WASHINGTON (AP) -- A throat cancer survivor quietly praises Kentucky Sen. Mitch McConnell in two new ads, the first major buy of the Republican leader's campaign for a sixth term against challenges from the right and left.
"These days, I don't have much of a voice. But I - and so many Kentuckians - have been helped by someone with a strong voice. Mitch McConnell," says Robert Pierce, who was exposed to radiation while working at the Paducah Gaseous Diffusion Plant from 1975-2001 and developed cancer in 1998.
Pierce credits McConnell with ensuring the establishment of a cancer screening program and compensation for sick workers. The ads end with McConnell, dressed casually in a sweater vest, shaking hands with Pierce.
"Mitch McConnell is a caring and powerful voice for Kentucky's working families. And having a strong voice matters," Pierce says.
Democrats dismissed the ad, arguing that it's nearly identical to one that McConnell ran in 2008. The campaign of Democratic rival Alison Lundergan Grimes complained that McConnell was slow to respond to workers' health problems and pointed to his recent vote against a massive spending bill that included $265 million for cleanup at the Paducah plant.
"It is insulting to Kentuckians for McConnell to haul out this old, dishonest play every six years when he's on the ballot," said Grimes spokeswoman Charly Norton.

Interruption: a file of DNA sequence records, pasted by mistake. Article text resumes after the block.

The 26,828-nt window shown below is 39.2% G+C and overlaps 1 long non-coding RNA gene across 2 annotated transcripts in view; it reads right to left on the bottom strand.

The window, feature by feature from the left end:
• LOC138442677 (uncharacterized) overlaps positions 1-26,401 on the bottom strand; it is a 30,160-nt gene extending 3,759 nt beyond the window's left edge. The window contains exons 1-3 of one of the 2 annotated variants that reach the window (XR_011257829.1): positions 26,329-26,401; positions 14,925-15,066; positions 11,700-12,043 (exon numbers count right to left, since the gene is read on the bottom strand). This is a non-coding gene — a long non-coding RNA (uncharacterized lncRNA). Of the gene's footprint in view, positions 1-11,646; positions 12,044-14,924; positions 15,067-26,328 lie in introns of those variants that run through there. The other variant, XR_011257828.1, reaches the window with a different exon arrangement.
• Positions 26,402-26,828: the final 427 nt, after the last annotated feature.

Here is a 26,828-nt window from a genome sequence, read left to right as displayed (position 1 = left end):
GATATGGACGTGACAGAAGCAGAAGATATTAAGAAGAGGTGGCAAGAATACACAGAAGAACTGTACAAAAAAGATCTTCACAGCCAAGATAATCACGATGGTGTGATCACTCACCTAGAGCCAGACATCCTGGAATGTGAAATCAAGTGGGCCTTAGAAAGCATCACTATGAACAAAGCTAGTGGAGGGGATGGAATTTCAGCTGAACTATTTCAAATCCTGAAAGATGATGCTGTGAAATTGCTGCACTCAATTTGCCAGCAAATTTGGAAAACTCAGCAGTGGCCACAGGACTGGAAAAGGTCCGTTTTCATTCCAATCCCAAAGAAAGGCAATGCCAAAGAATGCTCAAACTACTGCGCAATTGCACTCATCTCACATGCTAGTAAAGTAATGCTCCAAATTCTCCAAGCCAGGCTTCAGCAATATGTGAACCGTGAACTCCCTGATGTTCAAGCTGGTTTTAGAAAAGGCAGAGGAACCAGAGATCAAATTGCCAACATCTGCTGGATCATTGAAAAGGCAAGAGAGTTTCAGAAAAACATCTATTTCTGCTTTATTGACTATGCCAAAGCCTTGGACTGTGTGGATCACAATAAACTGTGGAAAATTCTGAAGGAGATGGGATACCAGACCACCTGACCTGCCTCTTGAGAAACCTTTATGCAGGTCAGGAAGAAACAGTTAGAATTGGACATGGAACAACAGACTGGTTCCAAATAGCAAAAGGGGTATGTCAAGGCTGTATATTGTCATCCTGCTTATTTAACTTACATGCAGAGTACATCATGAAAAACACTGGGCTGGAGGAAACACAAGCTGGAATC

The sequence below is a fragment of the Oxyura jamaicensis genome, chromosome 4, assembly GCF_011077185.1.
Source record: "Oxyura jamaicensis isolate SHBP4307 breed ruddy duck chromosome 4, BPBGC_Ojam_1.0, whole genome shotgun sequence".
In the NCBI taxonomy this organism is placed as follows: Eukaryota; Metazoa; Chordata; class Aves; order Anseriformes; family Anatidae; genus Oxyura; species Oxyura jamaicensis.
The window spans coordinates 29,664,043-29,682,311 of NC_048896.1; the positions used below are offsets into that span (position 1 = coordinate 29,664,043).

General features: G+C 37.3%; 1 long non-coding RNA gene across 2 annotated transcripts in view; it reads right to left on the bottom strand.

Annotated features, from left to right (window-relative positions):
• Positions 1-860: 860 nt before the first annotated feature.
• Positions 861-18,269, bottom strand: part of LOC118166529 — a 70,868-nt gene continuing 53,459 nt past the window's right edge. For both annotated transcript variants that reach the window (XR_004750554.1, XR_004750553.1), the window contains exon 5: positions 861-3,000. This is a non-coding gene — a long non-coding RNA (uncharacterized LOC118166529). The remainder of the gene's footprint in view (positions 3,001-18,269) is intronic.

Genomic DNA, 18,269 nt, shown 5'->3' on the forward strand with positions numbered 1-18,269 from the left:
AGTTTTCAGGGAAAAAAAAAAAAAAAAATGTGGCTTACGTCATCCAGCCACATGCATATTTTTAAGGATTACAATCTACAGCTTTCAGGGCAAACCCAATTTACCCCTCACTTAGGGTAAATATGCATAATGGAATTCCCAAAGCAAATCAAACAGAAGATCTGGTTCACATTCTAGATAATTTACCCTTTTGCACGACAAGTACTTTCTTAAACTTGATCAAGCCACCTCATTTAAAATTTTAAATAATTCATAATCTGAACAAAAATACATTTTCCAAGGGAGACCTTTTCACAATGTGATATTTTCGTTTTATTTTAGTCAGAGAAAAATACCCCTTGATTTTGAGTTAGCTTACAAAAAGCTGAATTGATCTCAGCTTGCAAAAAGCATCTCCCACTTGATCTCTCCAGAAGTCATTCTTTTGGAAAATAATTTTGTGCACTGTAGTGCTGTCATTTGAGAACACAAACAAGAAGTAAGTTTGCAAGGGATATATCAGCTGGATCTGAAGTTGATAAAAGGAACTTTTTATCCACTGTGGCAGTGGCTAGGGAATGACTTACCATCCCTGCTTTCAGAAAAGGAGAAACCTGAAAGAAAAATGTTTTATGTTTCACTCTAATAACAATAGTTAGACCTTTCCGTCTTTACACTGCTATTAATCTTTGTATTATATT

The McConnell campaign said he got the money for a medical monitoring program for the Paducah plant workers and retirees, including a mobile CT scan to screen for early stages of cancer.
McConnell is bidding not only for another term but hoping to secure a Republican takeover of the Senate, where Democrats have the edge 55-45. His campaign is investing in the mid-six figures on the commercials that highlight McConnell's leadership role as well as casting him as a champion for the working man.
McConnell is one of six Senate Republicans facing tea party-backed challengers in the primaries, underscoring the split between establishment Republicans and outside conservative groups who criticize GOP incumbents for a lack of ideological purity.
McConnell faces businessman Matt Bevin, who got the endorsement of the conservative group FreedomWorks on Wednesday. The Senate Conservatives Fund and Madison Project, two other conservative organizations, also back Bevin.
In a statement, Matt Kibbe, president of FreedomWorks PAC, complained about McConnell's support for NSA surveillance, the 2008 Wall Street bailout and debt ceiling increases.
"Now more than ever, we need strong fiscal conservatives who will fight to cut spending on the front lines, not the sidelines," Kibbe said. "Matt Bevin is a great upgrade for Kentuckians who are serious about transparency, fiscal responsibility and accountability in government."
The Kentucky primary is May 20.
Associated Press writer Bruce Schreiner in Frankfort, Ky., contributed to this report.
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